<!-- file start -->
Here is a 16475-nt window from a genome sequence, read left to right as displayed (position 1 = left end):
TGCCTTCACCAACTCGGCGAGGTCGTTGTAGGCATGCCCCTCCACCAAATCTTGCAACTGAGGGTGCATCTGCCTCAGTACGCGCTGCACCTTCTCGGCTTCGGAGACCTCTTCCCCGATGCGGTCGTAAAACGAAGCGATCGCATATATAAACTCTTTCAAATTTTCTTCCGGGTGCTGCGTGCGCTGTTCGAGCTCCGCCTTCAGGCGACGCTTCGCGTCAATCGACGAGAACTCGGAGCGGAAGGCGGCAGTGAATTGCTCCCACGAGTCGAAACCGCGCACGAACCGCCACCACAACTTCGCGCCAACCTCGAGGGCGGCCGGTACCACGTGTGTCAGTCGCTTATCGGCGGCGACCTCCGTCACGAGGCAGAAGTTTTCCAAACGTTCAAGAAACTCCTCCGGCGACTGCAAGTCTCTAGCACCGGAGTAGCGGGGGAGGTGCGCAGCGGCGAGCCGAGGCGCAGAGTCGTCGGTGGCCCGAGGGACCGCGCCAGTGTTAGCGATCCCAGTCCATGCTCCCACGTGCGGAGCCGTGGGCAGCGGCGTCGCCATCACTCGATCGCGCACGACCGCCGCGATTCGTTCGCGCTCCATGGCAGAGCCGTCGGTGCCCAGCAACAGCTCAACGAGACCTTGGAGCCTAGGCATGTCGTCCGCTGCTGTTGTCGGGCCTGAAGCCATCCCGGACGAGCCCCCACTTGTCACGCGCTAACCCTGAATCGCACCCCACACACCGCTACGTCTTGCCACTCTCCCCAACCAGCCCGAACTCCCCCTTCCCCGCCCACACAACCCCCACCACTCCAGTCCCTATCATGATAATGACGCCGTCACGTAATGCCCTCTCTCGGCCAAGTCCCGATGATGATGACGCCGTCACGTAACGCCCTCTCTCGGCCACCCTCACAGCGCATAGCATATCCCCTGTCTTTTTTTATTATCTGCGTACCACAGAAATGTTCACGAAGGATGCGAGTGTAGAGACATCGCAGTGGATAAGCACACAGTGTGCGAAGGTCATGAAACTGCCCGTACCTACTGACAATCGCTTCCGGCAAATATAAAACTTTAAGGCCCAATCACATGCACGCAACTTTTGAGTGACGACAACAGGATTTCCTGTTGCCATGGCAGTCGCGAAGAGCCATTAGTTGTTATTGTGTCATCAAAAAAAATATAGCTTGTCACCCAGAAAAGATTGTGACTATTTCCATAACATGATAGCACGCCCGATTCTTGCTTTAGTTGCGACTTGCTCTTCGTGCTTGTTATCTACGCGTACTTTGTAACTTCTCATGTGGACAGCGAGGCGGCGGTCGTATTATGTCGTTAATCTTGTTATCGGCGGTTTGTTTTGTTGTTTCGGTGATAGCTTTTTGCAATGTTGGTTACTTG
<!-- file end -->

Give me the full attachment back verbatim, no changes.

Here is a 16475-nt window from a genome sequence, read left to right as displayed (position 1 = left end):
TGCCTTCACCAACTCGGCGAGGTCGTTGTAGGCATGCCCCTCCACCAAATCTTGCAACTGAGGGTGCATCTGCCTCAGTACGCGCTGCACCTTCTCGGCTTCGGAGACCTCTTCCCCGATGCGGTCGTAAAACGAAGCGATCGCATATATAAACTCTTTCAAATTTTCTTCCGGGTGCTGCGTGCGCTGTTCGAGCTCCGCCTTCAGGCGACGCTTCGCGTCAATCGACGAGAACTCGGAGCGGAAGGCGGCAGTGAATTGCTCCCACGAGTCGAAACCGCGCACGAACCGCCACCACAACTTCGCGCCAACCTCGAGGGCGGCCGGTACCACGTGTGTCAGTCGCTTATCGGCGGCGACCTCCGTCACGAGGCAGAAGTTTTCCAAACGTTCAAGAAACTCCTCCGGCGACTGCAAGTCTCTAGCACCGGAGTAGCGGGGGAGGTGCGCAGCGGCGAGCCGAGGCGCAGAGTCGTCGGTGGCCCGAGGGACCGCGCCAGTGTTAGCGATCCCAGTCCATGCTCCCACGTGCGGAGCCGTGGGCAGCGGCGTCGCCATCACTCGATCGCGCACGACCGCCGCGATTCGTTCGCGCTCCATGGCAGAGCCGTCGGTGCCCAGCAACAGCTCAACGAGACCTTGGAGCCTAGGCATGTCGTCCGCTGCTGTTGTCGGGCCTGAAGCCATCCCGGACGAGCCCCCACTTGTCACGCGCTAACCCTGAATCGCACCCCACACACCGCTACGTCTTGCCACTCTCCCCAACCAGCCCGAACTCCCCCTTCCCCGCCCACACAACCCCCACCACTCCAGTCCCTATCATGATAATGACGCCGTCACGTAATGCCCTCTCTCGGCCAAGTCCCGATGATGATGACGCCGTCACGTAACGCCCTCTCTCGGCCACCCTCACAGCGCATAGCATATCCCCTGTCTTTTTTTATTATCTGCGTACCACAGAAATGTTCACGAAGGATGCGAGTGTAGAGACATCGCAGTGGATAAGCACACAGTGTGCGAAGGTCATGAAACTGCCCGTACCTACTGACAATCGCTTCCGGCAAATATAAAACTTTAAGGCCCAATCACATGCACGCAACTTTTGAGTGACGACAACAGGATTTCCTGTTGCCATGGCAGTCGCGAAGAGCCATTAGTTGTTATTGTGTCATCAAAAAAAATATAGCTTGTCACCCAGAAAAGATTGTGACTATTTCCATAACATGATAGCACGCCCGATTCTTGCTTTAGTTGCGACTTGCTCTTCGTGCTTGTTATCTACGCGTACTTTGTAACTTCTCATGTGGACAGCGAGGCGGCGGTCGTATTATGTCGTTAATCTTGTTATCGGCGGTTTGTTTTGTTGTTTCGGTGATAGCTTTTTGCAATGTTGGTTACTTG